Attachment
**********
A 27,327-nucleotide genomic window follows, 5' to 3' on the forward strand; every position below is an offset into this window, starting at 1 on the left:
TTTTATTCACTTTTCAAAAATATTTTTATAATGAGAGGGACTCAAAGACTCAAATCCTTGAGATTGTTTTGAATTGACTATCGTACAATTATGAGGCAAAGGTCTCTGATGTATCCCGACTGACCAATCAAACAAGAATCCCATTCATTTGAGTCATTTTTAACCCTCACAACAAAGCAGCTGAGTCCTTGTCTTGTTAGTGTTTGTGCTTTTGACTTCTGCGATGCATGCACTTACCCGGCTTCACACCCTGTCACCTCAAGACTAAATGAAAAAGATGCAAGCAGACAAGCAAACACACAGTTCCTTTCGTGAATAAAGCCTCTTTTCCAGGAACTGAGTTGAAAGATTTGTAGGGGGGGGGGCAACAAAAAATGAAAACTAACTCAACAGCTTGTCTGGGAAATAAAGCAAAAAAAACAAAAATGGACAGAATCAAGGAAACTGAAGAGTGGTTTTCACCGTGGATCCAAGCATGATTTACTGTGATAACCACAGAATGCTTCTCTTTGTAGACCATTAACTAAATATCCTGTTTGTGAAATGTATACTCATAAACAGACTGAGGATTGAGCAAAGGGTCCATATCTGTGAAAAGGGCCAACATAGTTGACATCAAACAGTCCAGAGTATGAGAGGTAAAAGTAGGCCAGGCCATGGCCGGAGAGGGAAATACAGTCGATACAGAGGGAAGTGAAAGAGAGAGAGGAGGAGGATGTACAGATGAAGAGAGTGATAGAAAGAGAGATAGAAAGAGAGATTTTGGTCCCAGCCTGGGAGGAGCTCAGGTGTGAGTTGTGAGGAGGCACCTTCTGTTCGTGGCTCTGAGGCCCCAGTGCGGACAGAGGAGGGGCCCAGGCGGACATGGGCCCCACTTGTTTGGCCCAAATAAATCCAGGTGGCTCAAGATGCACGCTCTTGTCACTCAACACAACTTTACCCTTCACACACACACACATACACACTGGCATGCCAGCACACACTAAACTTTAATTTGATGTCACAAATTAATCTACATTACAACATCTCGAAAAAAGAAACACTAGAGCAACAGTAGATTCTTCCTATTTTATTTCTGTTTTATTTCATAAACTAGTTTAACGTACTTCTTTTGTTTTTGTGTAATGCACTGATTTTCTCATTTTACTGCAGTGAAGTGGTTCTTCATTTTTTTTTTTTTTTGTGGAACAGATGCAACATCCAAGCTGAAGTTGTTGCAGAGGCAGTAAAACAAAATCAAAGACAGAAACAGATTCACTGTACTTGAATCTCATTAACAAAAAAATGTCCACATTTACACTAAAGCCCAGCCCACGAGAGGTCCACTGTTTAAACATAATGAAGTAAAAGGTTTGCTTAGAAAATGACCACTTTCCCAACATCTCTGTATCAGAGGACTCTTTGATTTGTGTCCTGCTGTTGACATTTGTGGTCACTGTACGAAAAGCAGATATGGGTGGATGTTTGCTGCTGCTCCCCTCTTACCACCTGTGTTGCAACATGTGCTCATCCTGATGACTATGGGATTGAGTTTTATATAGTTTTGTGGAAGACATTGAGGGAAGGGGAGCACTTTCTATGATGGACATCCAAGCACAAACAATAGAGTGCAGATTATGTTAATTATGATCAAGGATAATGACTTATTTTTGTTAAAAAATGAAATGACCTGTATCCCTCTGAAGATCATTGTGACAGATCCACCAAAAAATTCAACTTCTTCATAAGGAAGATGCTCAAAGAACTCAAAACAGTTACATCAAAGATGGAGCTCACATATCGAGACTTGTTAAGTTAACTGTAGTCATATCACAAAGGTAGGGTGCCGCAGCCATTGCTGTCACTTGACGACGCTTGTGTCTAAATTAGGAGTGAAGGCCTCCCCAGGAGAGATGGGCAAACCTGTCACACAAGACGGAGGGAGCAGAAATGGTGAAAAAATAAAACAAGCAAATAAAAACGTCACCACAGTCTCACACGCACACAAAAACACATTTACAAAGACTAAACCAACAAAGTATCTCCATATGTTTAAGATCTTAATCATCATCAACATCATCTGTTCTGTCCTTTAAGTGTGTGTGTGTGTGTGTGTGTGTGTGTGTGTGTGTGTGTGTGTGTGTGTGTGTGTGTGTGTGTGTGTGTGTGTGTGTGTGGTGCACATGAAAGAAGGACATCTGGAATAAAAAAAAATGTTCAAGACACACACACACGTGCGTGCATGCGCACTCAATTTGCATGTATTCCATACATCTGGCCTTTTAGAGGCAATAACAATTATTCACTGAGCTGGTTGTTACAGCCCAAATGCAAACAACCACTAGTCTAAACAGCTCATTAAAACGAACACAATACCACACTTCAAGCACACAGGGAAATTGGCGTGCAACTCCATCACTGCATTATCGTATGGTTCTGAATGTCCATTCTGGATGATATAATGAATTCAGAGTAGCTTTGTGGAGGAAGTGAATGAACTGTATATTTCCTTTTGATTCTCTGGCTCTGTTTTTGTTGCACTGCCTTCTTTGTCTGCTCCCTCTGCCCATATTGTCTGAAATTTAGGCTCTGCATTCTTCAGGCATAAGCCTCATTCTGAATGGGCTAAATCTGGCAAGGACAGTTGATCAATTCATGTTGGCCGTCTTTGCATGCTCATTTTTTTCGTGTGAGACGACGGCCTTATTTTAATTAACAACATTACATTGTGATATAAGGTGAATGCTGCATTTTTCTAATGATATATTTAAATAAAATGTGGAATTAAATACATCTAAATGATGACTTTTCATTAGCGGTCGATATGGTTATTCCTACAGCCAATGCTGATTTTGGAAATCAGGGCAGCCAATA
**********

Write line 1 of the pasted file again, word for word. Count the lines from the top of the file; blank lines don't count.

A 27,327-nucleotide genomic window follows, 5' to 3' on the forward strand; every position below is an offset into this window, starting at 1 on the left: